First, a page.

Washington, D.C. – In May 2024, the U.S. House Ways and Means Committee approved two bills, H.R. 8290 and H.R. 8293, that would create new disclosure requirements for nonprofit organizations (NPOs) and threaten their work in complex and dangerous settings. These new bills targeting or threatening charitable work are part of a broader pattern of concerning legislation coming out of the Ways and Means Committee. In Dec. 2023, the committee approved H.R. 6408 – a bill that would allow the federal government to strip charities of their tax-exempt status if the Secretary of the Treasury unilaterally designates a charity as “supporting terrorism.” The bill, crafted with the intent to target pro-Palestinian groups and student groups, passed the House in Apr. 2024, and has since received widespread criticism from charities and civil rights advocates who note that the bill could easily be weaponized by any U.S. administration to silence charities and shrink civic space. 

H.R. 8290, the “Foreign Grant Reporting Act,” was introduced by Representative Lloyd Smucker (R, PA-11) on May 8. This bill would require public reporting of grants “made by certain tax-exempt organizations to foreign entities.” It intends to update the IRS Code, requiring 501(c)(3) organizations to include on their annual return the name, amount given, and type of each grant given to any foreign entity. This includes “any grant or other contribution made indirectly to any foreign entity” (Sec. 2(3)). This would not only place a heavy burden on limited NPO administrative resources but would create public disclosure of all sources of funding, including personal and identifying details.

NPOs are concerned that if passed, this bill would “create significant risks for grant recipients, particularly for organizations doing work in sensitive areas.” Public disclosure of funding and identification details could endanger staff and operations in contexts where NPOs may be targeted by political actors or groups who oppose their operations. The bill does not include safeguards for these types of situations, where the safety and security of partners, organizations, and grantees are at risk. This would also help authoritarian and hostile governments to seek out local partners and activists wherever they are operating and to target them or their loved ones with intimidation and violence. Further, it can serve to erode trust between NPOs and communities they operate in, as asking for invasive private information can have significant impacts on these partner relationships.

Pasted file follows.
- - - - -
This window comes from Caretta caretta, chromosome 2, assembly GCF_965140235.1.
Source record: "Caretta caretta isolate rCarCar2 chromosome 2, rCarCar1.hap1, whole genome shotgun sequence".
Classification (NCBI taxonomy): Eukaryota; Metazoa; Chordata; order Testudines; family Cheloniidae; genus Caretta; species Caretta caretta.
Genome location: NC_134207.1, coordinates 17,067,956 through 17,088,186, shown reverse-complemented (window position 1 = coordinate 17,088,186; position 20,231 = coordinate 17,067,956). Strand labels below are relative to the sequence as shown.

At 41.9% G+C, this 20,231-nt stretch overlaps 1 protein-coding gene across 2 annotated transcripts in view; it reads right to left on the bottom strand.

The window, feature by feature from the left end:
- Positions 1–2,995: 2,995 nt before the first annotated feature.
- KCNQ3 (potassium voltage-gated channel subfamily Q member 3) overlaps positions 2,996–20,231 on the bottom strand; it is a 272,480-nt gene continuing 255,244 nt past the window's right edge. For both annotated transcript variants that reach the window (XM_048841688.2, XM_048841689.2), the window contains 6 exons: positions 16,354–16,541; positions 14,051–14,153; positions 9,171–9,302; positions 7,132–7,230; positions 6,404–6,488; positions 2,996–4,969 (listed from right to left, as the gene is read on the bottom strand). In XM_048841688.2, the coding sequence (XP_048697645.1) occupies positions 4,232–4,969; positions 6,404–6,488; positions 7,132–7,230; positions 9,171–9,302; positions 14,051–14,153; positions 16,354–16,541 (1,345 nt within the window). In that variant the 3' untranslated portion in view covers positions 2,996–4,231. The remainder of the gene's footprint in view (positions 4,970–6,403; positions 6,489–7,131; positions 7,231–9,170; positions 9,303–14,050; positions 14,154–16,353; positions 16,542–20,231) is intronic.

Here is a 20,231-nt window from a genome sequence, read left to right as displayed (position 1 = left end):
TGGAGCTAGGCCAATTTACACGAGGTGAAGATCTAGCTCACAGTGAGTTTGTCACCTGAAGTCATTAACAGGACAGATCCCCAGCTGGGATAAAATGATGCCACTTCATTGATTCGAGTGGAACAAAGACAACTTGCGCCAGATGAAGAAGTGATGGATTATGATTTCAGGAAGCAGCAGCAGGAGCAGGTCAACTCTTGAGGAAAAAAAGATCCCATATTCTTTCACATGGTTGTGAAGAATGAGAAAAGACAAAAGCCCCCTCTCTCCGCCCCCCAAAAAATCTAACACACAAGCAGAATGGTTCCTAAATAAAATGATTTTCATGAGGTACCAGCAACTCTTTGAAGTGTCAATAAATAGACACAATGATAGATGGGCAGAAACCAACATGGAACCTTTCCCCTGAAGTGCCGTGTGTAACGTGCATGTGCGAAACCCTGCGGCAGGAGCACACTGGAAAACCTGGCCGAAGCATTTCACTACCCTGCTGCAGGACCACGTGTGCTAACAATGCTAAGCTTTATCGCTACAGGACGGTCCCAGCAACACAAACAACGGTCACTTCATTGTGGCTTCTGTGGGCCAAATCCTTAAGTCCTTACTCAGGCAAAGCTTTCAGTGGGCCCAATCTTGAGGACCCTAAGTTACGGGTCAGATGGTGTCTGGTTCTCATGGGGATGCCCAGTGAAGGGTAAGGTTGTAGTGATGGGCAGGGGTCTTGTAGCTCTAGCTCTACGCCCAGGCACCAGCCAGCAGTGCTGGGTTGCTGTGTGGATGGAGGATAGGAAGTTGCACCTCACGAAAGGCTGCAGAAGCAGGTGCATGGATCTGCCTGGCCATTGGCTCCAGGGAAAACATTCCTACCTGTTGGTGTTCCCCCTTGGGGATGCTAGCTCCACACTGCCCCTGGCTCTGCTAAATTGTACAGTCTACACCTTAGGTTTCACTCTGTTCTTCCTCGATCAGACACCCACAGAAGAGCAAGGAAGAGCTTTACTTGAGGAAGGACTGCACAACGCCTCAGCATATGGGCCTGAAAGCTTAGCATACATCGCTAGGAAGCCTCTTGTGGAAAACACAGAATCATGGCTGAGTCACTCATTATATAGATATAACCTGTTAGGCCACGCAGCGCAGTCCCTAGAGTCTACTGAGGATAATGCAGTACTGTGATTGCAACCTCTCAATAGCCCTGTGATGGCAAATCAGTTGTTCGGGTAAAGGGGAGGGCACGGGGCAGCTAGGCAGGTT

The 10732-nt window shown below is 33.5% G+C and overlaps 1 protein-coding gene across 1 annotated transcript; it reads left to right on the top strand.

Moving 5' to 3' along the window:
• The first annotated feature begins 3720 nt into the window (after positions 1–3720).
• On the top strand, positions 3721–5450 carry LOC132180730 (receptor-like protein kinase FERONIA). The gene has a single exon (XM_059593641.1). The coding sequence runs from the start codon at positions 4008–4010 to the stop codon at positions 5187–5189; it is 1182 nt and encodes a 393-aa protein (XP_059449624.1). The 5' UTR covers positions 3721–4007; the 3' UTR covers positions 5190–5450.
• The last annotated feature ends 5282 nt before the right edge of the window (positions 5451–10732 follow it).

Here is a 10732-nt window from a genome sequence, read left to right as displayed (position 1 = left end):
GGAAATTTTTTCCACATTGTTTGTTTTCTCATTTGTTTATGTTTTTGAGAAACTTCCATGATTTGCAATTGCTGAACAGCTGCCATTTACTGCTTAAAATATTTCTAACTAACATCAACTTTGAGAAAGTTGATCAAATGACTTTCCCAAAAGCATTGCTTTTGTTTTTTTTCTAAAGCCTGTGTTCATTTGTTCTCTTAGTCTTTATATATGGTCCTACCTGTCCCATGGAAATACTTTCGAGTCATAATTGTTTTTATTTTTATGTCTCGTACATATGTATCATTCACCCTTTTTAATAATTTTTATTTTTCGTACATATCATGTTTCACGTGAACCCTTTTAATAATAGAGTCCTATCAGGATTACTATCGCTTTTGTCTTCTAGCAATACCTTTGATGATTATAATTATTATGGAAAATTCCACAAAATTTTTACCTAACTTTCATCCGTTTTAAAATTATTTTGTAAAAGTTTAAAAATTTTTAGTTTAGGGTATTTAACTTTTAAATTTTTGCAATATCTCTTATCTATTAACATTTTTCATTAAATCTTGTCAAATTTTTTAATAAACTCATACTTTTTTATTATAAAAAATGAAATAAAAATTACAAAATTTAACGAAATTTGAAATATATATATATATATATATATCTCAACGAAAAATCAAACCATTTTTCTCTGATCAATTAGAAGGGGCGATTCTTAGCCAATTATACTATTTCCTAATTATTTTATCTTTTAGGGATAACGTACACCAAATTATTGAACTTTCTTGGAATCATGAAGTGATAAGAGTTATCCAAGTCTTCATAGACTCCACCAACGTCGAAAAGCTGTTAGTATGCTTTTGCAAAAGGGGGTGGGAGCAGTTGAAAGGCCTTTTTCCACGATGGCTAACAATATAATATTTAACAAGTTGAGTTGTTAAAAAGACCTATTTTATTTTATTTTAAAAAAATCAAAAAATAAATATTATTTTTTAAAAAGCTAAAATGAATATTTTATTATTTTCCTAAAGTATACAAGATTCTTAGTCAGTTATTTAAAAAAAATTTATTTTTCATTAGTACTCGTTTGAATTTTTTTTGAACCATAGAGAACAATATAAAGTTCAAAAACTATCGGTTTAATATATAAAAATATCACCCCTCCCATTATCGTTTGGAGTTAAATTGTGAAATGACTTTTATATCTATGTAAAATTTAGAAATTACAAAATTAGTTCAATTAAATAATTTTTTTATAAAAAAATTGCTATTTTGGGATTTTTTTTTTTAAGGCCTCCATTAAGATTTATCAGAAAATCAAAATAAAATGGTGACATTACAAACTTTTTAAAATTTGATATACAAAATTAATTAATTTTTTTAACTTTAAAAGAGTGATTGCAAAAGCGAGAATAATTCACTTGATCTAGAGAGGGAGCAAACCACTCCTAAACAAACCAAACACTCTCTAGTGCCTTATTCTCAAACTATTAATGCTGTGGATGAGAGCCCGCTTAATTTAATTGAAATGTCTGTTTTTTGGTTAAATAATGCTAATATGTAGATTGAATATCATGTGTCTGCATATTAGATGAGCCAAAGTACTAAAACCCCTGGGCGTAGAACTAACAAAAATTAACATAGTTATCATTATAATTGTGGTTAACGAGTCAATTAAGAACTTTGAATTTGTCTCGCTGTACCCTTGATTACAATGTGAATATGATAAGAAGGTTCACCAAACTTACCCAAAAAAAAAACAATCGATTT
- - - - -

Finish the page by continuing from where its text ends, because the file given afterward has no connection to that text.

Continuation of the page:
Additionally, the bill requires that NPOs report not only all grants but also all indirect contributions and “other assistance.” The bill does not specify what “other assistance” entails and what it would require of NPOs, creating uncertainty and further burdens to organizations that are already stretched thin. The bill currently has wide bipartisan support in the House.

On the same day that H.R. 8290 was introduced, May 8, Representative David Schweikert (R, AZ-1) introduced H.R. 8293, the “American Donor Privacy and Foreign Funding Transparency Act.” This bill would require “annual disclosure of data on contributions received by tax-exempt organizations from foreign sources” (Sec. 2). This disclosure would include the total amount of contributions from foreign sources, the country of citizenship (or principal place of business) of any foreign source, and the aggregate amount of foreign contributions grouped by country. 

While this bill does include new privacy protections for donors by prohibiting government collection or publication of donor information, except for the IRS and where prescribed by statute (Sec. 3), if passed, this bill would also create a heavy administrative burden on NPOs, who would be required to verify the nationality of every donor. There is also a concern that requiring donors to disclose their nationality could degrade trust in NPOs, particularly on sensitive issues, and raises concerns surrounding discriminatory practices based on an individual’s country of origin.

Worryingly, these disclosure requirements could also potentially serve as the basis for investigations under the Foreign Agents Registration Act (FARA). FARA is an old, obscure U.S. law (passed in 1938 to counter German propaganda in World War II) that requires registration and disclosure by those acting “for or on behalf of” foreign governments and entities. There was renewed interest in FARA following investigations into Russian interference in the 2016 election. While it was written as a way to create transparency on the influence of foreign (and, in particular, hostile) governments, it has become another vehicle to attack and silence NPOs. FARA has also been cited as a model to justify restrictive legislation in several countries where governments target NPOs and infringe on their rights of association, assembly, and expression. Further, new amendments to FARA run the risk of lowering the bar for registration to a point that would subject grantmaking, fundraising, joint program operations, and other legitimate activities by nonprofits to potential intrusive investigations.

These new bills are part of a broader, concerning pattern of restrictions and requirements for charities that have emerged out of the U.S. House Committee on Ways and Means. It is vital to watch this legislation closely and to continue to advocate for the rights of NPOs, including against unnecessary legislation that works to silence them and their important work, at a time when closing civic space is on the rise domestically and globally. C&SN will continue to monitor and provide updates on these bills and others like them.